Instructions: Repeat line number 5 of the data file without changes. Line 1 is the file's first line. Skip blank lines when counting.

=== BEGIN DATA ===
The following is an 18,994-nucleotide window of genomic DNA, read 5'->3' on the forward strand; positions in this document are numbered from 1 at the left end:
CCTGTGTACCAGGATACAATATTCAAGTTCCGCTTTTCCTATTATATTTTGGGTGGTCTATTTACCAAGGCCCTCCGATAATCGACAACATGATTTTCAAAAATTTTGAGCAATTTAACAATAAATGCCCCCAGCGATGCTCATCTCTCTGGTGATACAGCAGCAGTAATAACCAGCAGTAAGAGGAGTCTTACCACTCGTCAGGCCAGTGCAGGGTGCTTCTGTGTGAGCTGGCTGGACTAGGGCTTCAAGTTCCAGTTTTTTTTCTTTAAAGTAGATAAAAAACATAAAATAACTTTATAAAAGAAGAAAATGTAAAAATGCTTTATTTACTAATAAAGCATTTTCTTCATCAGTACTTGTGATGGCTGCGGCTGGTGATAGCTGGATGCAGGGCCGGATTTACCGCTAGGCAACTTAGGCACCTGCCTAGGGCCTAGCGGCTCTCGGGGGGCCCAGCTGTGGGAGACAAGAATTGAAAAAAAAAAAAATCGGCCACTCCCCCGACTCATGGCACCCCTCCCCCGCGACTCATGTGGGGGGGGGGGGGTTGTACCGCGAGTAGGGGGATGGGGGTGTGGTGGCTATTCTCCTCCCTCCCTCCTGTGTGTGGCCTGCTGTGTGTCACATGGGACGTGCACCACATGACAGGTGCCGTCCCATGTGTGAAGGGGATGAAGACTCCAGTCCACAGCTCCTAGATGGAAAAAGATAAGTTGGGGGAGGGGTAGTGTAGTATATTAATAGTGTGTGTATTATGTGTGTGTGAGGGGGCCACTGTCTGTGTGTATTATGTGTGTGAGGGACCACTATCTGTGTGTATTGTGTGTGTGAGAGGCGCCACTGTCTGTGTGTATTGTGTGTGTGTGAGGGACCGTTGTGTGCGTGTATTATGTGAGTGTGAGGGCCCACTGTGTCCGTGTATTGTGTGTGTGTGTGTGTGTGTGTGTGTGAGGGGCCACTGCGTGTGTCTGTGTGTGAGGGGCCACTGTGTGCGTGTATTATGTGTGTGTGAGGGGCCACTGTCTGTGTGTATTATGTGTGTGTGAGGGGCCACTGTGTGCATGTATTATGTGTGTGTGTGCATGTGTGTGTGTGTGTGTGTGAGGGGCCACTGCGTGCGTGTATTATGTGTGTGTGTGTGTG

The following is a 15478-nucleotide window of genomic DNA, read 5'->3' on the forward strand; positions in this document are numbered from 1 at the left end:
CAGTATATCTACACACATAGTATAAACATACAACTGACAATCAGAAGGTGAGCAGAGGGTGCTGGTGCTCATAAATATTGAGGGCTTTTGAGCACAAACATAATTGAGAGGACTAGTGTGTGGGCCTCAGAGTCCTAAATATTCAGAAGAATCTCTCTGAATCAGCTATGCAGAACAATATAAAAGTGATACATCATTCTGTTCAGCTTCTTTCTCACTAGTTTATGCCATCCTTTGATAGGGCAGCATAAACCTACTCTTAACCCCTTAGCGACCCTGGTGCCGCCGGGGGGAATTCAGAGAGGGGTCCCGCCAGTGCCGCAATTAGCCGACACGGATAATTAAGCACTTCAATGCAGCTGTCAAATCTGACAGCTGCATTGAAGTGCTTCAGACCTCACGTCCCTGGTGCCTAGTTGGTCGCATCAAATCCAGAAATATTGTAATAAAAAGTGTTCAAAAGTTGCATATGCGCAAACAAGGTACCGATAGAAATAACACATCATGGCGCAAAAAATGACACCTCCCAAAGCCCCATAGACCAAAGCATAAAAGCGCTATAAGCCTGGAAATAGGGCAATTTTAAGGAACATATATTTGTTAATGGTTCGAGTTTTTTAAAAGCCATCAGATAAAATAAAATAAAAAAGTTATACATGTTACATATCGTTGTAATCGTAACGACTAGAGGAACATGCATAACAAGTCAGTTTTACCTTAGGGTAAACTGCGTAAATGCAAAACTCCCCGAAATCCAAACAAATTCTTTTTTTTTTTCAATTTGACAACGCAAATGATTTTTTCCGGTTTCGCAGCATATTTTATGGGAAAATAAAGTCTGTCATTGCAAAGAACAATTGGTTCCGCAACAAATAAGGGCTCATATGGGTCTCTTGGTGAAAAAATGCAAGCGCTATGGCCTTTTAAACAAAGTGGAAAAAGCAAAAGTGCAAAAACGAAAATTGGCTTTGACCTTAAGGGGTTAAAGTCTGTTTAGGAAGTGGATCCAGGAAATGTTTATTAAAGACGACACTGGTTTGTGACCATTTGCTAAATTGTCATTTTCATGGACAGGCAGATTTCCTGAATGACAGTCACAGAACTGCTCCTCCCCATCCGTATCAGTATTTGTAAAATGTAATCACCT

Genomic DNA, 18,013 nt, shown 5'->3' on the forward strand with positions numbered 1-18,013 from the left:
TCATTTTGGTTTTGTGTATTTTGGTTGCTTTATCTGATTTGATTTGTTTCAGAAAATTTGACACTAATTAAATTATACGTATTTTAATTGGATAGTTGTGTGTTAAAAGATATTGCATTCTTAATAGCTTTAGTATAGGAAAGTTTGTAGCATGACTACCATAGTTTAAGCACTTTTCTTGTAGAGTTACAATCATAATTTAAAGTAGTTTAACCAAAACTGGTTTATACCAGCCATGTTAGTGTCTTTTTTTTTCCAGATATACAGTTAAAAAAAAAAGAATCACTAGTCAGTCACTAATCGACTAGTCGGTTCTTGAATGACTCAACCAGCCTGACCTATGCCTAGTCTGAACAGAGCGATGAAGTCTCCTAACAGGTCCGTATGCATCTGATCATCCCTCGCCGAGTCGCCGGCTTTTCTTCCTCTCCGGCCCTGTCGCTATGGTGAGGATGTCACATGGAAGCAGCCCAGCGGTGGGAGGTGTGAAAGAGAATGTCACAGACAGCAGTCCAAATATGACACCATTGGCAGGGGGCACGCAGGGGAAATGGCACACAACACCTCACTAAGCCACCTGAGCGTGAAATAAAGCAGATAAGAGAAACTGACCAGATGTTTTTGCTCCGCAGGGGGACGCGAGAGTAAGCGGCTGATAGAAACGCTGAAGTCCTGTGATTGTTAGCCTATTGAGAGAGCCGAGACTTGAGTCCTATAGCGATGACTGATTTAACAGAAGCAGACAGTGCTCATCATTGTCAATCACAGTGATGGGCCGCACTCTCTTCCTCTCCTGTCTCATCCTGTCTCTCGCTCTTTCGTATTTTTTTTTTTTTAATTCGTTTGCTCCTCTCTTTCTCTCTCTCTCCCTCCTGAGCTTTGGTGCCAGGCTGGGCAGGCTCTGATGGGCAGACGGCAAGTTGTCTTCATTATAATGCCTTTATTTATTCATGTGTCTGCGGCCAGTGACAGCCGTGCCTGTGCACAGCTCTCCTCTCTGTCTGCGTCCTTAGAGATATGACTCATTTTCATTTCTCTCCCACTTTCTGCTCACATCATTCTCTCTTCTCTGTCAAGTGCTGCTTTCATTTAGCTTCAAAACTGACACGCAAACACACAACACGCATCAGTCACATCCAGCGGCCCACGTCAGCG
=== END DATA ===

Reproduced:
Genomic DNA, 18,013 nt, shown 5'->3' on the forward strand with positions numbered 1-18,013 from the left: